Your gynaecologist may prescribe medication for the treatment of your painful periods or dysmenorrhoea such as non steroidal anti-inflammatory drug (NSAIDs), such as mefenamic acid, ibuprofen or naproxen. NSAIDs block the production of chemicals in the body known as prostaglandins, which are involved in regulating pain signals to your brain. NSAIDs can be combined with paracetamol and/ or codeine.

Other treatments include

  • The combined oral contraceptive pill ('the pill'): this is an option if you also need contraception. Heavy periods are much less likely if you take 'the pill', and your periods would be much less frequent.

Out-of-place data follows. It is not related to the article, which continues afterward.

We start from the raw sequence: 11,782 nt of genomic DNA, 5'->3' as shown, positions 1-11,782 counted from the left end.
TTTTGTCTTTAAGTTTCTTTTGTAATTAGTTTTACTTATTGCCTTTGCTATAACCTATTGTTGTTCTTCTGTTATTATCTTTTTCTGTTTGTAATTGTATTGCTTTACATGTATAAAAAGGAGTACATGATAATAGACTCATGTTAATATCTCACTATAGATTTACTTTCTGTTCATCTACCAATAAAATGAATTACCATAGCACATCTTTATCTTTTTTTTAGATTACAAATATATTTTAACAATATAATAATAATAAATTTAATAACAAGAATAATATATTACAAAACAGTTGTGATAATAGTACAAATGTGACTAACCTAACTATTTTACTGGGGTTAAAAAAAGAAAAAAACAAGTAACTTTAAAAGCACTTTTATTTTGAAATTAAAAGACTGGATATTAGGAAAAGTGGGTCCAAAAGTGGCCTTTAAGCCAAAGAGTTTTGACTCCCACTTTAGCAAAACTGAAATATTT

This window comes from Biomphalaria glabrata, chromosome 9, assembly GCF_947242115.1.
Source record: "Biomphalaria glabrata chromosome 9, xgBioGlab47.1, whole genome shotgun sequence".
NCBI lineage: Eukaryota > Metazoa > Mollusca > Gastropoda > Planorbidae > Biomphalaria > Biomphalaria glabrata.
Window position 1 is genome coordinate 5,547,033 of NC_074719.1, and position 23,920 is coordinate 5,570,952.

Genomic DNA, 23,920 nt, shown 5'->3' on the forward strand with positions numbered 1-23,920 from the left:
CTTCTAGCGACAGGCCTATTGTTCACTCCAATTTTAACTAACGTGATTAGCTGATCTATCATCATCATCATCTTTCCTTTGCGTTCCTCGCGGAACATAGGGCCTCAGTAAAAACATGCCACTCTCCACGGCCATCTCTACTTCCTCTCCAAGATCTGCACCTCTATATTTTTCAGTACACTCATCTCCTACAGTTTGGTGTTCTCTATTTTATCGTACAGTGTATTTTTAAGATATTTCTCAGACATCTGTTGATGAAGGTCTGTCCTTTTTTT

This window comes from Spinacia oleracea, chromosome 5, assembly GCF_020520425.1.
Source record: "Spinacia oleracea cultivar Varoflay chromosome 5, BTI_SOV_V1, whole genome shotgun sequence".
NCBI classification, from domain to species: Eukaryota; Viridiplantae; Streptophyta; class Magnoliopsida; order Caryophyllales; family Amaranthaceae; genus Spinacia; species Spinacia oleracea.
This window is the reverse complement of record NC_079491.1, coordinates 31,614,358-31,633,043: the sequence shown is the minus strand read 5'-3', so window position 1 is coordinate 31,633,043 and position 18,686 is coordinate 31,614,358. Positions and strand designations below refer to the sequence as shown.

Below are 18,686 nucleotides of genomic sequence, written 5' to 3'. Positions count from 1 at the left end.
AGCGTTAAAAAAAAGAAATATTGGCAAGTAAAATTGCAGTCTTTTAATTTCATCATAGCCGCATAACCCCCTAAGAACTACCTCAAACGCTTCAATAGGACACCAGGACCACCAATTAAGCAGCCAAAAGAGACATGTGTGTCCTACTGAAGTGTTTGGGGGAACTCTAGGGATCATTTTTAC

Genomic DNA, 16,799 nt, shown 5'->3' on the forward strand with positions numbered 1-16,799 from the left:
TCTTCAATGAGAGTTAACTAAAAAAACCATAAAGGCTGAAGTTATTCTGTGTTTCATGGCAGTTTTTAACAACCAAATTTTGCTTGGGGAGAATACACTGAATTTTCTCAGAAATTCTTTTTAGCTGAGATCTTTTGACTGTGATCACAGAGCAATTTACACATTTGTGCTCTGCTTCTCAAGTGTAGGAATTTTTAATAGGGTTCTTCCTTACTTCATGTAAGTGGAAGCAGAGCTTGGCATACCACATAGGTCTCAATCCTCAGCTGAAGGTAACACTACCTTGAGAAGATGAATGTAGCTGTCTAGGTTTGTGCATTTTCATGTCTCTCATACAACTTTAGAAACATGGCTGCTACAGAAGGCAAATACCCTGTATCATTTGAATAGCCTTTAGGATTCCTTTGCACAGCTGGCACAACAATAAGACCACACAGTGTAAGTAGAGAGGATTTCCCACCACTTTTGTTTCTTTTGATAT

• The intrauterine system (IUS) or mirena: the intrauterine contraceptive device called the IUS is an option if you also need long-term contraception. This device slowly releases a progestogen hormone called levonorgestrel which thins the lining of the uterus, thereby reducing the amount of bleeding and subsequent pain. Periods can become very light or disappear all together with the IUS.

Another practical option might be warmth. You may find it soothing to hold a hot water bottle against your lower abdomen, or to have a hot bath. The pain often does not last long, and this may be all that you need. A warm bath or shower may also help